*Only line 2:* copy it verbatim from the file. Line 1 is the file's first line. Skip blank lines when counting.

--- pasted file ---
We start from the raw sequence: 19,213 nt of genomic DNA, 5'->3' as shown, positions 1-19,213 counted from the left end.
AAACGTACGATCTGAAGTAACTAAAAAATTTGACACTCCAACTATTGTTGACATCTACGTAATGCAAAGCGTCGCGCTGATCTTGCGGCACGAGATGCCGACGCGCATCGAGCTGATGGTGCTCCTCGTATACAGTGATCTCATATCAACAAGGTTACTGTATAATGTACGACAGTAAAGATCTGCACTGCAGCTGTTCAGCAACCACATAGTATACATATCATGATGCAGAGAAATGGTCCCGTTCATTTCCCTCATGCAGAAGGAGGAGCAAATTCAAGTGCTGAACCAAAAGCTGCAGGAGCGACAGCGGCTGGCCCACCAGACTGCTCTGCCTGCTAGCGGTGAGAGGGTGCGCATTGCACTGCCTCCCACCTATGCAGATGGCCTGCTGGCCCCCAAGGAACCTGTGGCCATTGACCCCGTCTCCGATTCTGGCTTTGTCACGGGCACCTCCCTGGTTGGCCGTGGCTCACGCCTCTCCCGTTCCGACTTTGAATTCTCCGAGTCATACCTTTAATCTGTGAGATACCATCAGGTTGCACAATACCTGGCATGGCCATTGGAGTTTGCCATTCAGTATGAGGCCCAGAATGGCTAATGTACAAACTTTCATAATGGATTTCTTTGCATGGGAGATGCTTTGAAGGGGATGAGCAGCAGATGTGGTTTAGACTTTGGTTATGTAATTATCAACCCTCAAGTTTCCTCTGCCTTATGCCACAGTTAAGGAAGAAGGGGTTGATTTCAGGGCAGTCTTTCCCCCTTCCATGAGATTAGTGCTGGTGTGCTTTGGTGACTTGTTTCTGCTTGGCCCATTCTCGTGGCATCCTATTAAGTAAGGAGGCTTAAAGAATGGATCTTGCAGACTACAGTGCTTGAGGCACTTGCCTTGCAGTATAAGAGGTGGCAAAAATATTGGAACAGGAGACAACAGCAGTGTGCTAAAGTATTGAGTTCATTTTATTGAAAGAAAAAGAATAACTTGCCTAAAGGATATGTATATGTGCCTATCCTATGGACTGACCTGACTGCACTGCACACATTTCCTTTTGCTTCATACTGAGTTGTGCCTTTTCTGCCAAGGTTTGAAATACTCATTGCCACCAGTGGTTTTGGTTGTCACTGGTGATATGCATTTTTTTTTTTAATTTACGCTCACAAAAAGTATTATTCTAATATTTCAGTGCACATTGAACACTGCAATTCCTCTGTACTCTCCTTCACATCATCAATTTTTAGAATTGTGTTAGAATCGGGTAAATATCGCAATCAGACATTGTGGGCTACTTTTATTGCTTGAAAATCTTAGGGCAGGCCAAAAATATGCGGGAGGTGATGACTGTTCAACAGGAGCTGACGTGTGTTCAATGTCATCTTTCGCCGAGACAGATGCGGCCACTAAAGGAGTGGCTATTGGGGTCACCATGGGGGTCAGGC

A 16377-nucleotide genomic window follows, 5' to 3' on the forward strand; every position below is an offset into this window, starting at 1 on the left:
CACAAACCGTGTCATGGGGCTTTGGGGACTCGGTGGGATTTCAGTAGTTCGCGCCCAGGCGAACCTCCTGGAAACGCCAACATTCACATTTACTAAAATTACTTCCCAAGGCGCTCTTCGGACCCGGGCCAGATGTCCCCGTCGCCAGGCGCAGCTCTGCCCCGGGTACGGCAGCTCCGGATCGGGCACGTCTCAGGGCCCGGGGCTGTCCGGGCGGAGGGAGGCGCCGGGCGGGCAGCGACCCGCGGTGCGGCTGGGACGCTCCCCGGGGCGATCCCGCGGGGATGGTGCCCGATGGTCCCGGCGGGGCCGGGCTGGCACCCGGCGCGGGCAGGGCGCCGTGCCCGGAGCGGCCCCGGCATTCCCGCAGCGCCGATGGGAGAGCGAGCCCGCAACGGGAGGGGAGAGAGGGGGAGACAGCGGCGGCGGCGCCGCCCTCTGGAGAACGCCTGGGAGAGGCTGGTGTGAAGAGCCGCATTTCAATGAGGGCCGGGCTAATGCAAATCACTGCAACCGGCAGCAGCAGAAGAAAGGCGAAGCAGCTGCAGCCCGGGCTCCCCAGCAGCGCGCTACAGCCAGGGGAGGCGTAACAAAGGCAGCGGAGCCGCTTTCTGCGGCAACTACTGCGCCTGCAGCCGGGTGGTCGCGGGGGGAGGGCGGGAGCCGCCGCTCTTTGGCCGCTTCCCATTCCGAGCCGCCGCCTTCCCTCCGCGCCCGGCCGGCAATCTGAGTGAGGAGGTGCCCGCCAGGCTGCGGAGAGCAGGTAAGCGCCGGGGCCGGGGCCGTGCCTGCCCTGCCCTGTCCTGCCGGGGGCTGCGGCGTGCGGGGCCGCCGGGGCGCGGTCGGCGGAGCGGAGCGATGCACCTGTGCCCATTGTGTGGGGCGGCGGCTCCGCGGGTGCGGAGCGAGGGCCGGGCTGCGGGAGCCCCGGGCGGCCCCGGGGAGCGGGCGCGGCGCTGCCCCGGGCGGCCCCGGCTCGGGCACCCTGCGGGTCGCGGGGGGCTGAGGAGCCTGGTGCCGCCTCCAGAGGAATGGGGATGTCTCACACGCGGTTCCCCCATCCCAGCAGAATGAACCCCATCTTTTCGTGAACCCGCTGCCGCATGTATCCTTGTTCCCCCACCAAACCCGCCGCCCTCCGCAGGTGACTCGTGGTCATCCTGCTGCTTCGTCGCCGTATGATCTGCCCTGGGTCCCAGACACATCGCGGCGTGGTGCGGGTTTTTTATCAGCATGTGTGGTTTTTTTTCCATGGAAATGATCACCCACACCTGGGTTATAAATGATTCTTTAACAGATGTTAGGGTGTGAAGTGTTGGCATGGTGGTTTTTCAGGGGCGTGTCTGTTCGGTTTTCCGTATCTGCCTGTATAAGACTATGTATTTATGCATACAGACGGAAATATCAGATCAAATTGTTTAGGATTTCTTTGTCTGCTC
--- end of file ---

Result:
AAACGTACGATCTGAAGTAACTAAAAAATTTGACACTCCAACTATTGTTGACATCTACGTAATGCAAAGCGTCGCGCTGATCTTGCGGCACGAGATGCCGACGCGCATCGAGCTGATGGTGCTCCTCGTATACAGTGATCTCATATCAACAAGGTTACTGTATAATGTACGACAGTAAAGATCTGCACTGCAGCTGTTCAGCAACCACATAGTATACATATCATGATGCAGAGAAATGGTCCCGTTCATTTCCCTCATGCAGAAGGAGGAGCAAATTCAAGTGCTGAACCAAAAGCTGCAGGAGCGACAGCGGCTGGCCCACCAGACTGCTCTGCCTGCTAGCGGTGAGAGGGTGCGCATTGCACTGCCTCCCACCTATGCAGATGGCCTGCTGGCCCCCAAGGAACCTGTGGCCATTGACCCCGTCTCCGATTCTGGCTTTGTCACGGGCACCTCCCTGGTTGGCCGTGGCTCACGCCTCTCCCGTTCCGACTTTGAATTCTCCGAGTCATACCTTTAATCTGTGAGATACCATCAGGTTGCACAATACCTGGCATGGCCATTGGAGTTTGCCATTCAGTATGAGGCCCAGAATGGCTAATGTACAAACTTTCATAATGGATTTCTTTGCATGGGAGATGCTTTGAAGGGGATGAGCAGCAGATGTGGTTTAGACTTTGGTTATGTAATTATCAACCCTCAAGTTTCCTCTGCCTTATGCCACAGTTAAGGAAGAAGGGGTTGATTTCAGGGCAGTCTTTCCCCCTTCCATGAGATTAGTGCTGGTGTGCTTTGGTGACTTGTTTCTGCTTGGCCCATTCTCGTGGCATCCTATTAAGTAAGGAGGCTTAAAGAATGGATCTTGCAGACTACAGTGCTTGAGGCACTTGCCTTGCAGTATAAGAGGTGGCAAAAATATTGGAACAGGAGACAACAGCAGTGTGCTAAAGTATTGAGTTCATTTTATTGAAAGAAAAAGAATAACTTGCCTAAAGGATATGTATATGTGCCTATCCTATGGACTGACCTGACTGCACTGCACACATTTCCTTTTGCTTCATACTGAGTTGTGCCTTTTCTGCCAAGGTTTGAAATACTCATTGCCACCAGTGGTTTTGGTTGTCACTGGTGATATGCATTTTTTTTTTTAATTTACGCTCACAAAAAGTATTATTCTAATATTTCAGTGCACATTGAACACTGCAATTCCTCTGTACTCTCCTTCACATCATCAATTTTTAGAATTGTGTTAGAATCGGGTAAATATCGCAATCAGACATTGTGGGCTACTTTTATTGCTTGAAAATCTTAGGGCAGGCCAAAAATATGCGGGAGGTGATGACTGTTCAACAGGAGCTGACGTGTGTTCAATGTCATCTTTCGCCGAGACAGATGCGGCCACTAAAGGAGTGGCTATTGGGGTCACCATGGGGGTCAGGC